Blunt cerebrovascular injury
Blunt cerebrovascular injury (BCVI), sometimes called blunt cervicovascular injury or blunt carotid and vertebral artery injury, refers to a spectrum of injuries to the cervical carotid and vertebral arteries due to blunt trauma.
It is often part of multi-trauma with a significant series of blunt trauma CTA reporting an incidence of approximately 1% 3. A large systematic review and meta-analysis of more than 120,000 trauma patients reported an incidence ranging from 0.18 to 2.7% 7.
Primarily, the injury is caused by longitudinal stretching 1 and injury to the vessels. Acceleration-deceleration can cause rotation and hyperextension of the neck, stressing the craniocervical vessels, which is the mechanism for the most common cause of BCVI: motor vehicle accidents (MVA). A direct blow to the neck or base of the skull may cause injury to the carotid or vertebral arteries.
BCVI can affect multiple vessels (18-38%) and occurs in typical locations where there is relative fixation 1:
internal carotid artery (ICA)
- cervical ICA just below the skull base
- petrous ICA
- cavernous ICA (entry to and exit from the cavernous sinus where dural attachments exist)
common carotid artery (CCA)
- cervical vertebral artery as it passes through the transverse foramina
- as it pierces the dura at the foramen magnum
Several screening tools have been developed to identify those at risk of BCVI and limit the use of angiography:
In general, BCVI is at higher risk if there is a high energy transfer mechanism along with clinical or imaging evidence of significant craniofacial, cervical, or upper thoracic injuries. About 70% are associated with cervical spine fractures 8.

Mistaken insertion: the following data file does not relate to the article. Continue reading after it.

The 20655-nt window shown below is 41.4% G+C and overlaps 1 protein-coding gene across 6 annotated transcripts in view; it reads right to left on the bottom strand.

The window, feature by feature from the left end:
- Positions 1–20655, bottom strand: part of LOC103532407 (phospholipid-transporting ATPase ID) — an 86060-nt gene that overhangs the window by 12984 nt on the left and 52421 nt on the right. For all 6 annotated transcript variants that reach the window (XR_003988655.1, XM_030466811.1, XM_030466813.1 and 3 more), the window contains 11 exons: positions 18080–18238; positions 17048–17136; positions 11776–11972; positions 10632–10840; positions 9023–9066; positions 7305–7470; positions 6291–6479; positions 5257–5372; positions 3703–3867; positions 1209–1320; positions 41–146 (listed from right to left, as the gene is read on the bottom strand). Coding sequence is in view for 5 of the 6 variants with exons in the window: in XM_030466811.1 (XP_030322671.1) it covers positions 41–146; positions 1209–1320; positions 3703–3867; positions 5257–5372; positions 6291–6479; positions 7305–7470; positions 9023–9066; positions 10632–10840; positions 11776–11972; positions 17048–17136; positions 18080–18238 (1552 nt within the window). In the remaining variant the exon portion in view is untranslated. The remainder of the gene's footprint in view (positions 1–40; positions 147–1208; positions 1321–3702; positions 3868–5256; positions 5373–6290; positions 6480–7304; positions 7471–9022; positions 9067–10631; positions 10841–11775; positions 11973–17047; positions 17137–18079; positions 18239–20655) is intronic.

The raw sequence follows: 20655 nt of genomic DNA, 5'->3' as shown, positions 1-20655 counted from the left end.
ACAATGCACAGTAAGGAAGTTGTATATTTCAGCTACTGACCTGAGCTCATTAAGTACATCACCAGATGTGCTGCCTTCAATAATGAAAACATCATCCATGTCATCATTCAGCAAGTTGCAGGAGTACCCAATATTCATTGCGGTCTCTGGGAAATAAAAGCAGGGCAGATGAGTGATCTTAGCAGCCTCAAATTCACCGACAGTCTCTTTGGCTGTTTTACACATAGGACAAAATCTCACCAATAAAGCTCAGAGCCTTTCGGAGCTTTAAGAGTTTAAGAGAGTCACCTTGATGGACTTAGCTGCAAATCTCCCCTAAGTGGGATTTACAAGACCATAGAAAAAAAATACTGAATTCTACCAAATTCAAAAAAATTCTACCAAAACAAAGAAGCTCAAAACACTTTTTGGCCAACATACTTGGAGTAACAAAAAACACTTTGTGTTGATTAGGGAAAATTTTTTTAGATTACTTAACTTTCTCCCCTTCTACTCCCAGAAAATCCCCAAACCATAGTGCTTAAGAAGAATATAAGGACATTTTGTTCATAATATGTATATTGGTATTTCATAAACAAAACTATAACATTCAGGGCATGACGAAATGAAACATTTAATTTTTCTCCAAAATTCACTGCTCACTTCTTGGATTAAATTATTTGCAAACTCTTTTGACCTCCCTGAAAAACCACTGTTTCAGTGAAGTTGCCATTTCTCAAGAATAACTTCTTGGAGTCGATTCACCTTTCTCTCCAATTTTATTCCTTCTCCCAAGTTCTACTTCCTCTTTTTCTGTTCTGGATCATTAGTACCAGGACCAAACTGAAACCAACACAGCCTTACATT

The Biffl scale 2 describes the vascular injury on angiography (either CTA or DSA) on a scale of I to V, with higher grades of carotid injury associated with a high risk of stroke.
Signs on CT angiography of vascular injury include 1
- minimal intimal injury (irregularity)
- intimal flap
- dissection with or without intramural hematoma
- vessel occlusion
- AV fistula
The signs of BCVI on DSA are the same as CTA. A 2011 study of screening 32-channel multidetector CT compared to DSA showed that DSA is far more sensitive than CTA 4.
Treatment and prognosis
When undiagnosed, there is high morbidity and mortality, primarily from cerebral infarction. The risk for stroke with carotid injury depends on the grade of injury (see separate article on Biffl grade). The risk of cerebral infarction following BCVI is reduced with antithrombotic therapy, but this can be a difficult management decision as often there is also concomitant intracranial hemorrhage from the primary trauma. In select cases, stenting of the injured vessel or open surgical repair is performed.
- technical and patient artefact
- normal vascular variants
- atherosclerotic plaque
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- 2. Biffl WL, Moore EE, Offner PJ et-al. Blunt carotid arterial injuries: implications of a new grading scale. J Trauma. 1999;47 (5): 845-53. J Trauma (link) - Pubmed citation
- 3. Schneidereit NP, Simons R, Nicolaou S et-al. Utility of screening for blunt vascular neck injuries with computed tomographic angiography. J Trauma. 2006;60 (1): 209-15. doi:10.1097/01.ta.0000195651.60080.2c - Pubmed citation
- 4. DiCocco JM, Emmett KP, Fabian TC et-al. Blunt cerebrovascular injury screening with 32-channel multidetector computed tomography: more slices still don't cut it. Ann. Surg. 2011;253 (3): 444-50. doi:10.1097/SLA.0b013e31820d946b - Pubmed citation
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- 8. Fassett DR, Dailey AT, Vaccaro AR. Vertebral artery injuries associated with cervical spine injuries: a review of the literature. J Spinal Disord Tech. 2008;21 (4): 252-8. doi:10.1097/BSD.0b013e3180cab162 - Pubmed citation
- 9. Biffl WL, Ray CE, Moore EE, Franciose RJ, Aly S, Heyrosa MG, Johnson JL, Burch JM. Treatment-related outcomes from blunt cerebrovascular injuries: importance of routine follow-up arteriography. (2002) Annals of surgery. 235 (5): 699-706; discussion 706-7. Pubmed